As described in the previous release, due to the limited liquidity of cryptocurrencies and Decentralized Finance space in general, it remains close to impossible for Russia to circumvent SWIFT-based systems by using crypto. However, Russians might still hold up to $200 Billion USD in crypto assets, besides running the third-largest crypto mining industry in the world. These funds can potentially be cashed out with Russian OTC providers.

The fifth EU sanction package on Russia limits the crypto asset holdings of Russian nationals, individuals, and legal entities established in Russia to €10,000 (with the same account, wallet or custody provider). The use of Russian OTC providers, which represents a network of physical providers offering cash payouts from crypto, could be adopted to circumvent these sanctions.

In oversimplified terms, OTC refers to a process in which individuals theoretically could agree on a price and meet to complete a transaction. An example of such a process could be a personal meeting in which one side brings bags with cash or any other pre-agreed means of value, and the other side could conduct a transaction on the blockchain on the spot. Transactions primarily with larger sums of money could be risky, to say the least.

Contrarily to peer-to-peer exchanges (P2P) which involve independent parties, OTC exchanges act comparable to physical pawn shops. At dedicated physical locations with announced opening hours, individuals can visit and exchange their cryptocurrencies in Russia for cash or bank transfers.

Depending on the business models of virtual assets service providers (VASPs), both OTC and P2P providers have existed in various jurisdictions since the beginning of financial interactions between individuals.

An example of such a platform in the EU is LocalBitcoin, registered with the Finnish Financial Supervisory Authority. Unlike Russian OTC providers which are subject to the 6th Anti Money Laundering Directive of the EU and connected to its so-called Counter-Terrorism Financing (CTF) legislation, LocalBitcoin is a unique case.

Existence of such a platform in the EU is only possible in Finland, as the rest of the EU has followed the recommendation of the Financial Action Task Force (FATF) to define and include Digital Assets in the national legislation and created an oversight program as a regulator.

It can be argued that the current regulatory frameworks remain far from perfect, but there is increased interest in incorporating DeFi into traditional financial compliance programs.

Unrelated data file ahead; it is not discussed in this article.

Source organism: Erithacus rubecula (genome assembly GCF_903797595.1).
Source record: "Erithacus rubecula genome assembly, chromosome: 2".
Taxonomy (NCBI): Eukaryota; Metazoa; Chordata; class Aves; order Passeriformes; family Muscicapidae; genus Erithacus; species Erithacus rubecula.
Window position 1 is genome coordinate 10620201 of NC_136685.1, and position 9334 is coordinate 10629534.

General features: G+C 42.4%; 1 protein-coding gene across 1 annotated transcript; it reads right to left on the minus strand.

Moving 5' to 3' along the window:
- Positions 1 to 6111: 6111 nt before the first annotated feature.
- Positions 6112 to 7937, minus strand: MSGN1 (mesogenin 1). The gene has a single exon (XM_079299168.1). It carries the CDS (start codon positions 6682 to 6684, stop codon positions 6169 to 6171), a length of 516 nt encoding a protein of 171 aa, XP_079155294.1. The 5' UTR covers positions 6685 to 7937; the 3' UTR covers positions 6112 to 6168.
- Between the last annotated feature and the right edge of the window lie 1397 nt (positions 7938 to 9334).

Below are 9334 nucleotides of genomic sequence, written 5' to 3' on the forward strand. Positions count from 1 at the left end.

Such requirements to register a P2P or OTC exchange are way different within the Russian Federation. On the one hand, Russia approved use of cryptocurrency as an investment tool or a payment method as of Q1 2021 but on the other its national bank proposed a long list of bans that should outlaw the circulation of cryptocurrencies within the country.

Due to such unclear legal circumstances, licensing and supervisory programs are close to non-existent. In the absence of platforms that have chosen ‘compliance excellence’ as their differentiating business strategy, for example, Coinbase or some Scandinavian VASPs, many Russian providers have to operate in the gray space to say the least.

What is surprising is the fact that even though Russians store up to one fifth of the national bank’s reserves in digital assets, the public side has decided to not provide much clarity for the VASPs or any other players in Decentralized Finance (DeFi).

By not providing clarity for players in the Digital Assets space, the governments in Moscow and Minsk continue to lose on potential tax revenues and regulatory oversight of over 623 crypto platforms identified so far, associated with Russia and Belarus. The logic to continue to lose out on easily taxable capital gain from crypto investments remains questionable.

“Is it not paradoxical that despite the Russian Prime Minister stating that Russians hold $200 Billion USD in crypto, Russia has not yet formulated a comprehensive legislation to legalize crypto or set a taxation process for it?” — Dominika Kuberska, PhD, Faculty of Economic Sciences, University of Warmia and Mazury in Olsztyn.

With the absence of regulated players in Russia, there is a well-developed gray market of OTC exchanges that facilitate the trade of Digital Assets in exchange for rubles using both cash and bank transfers.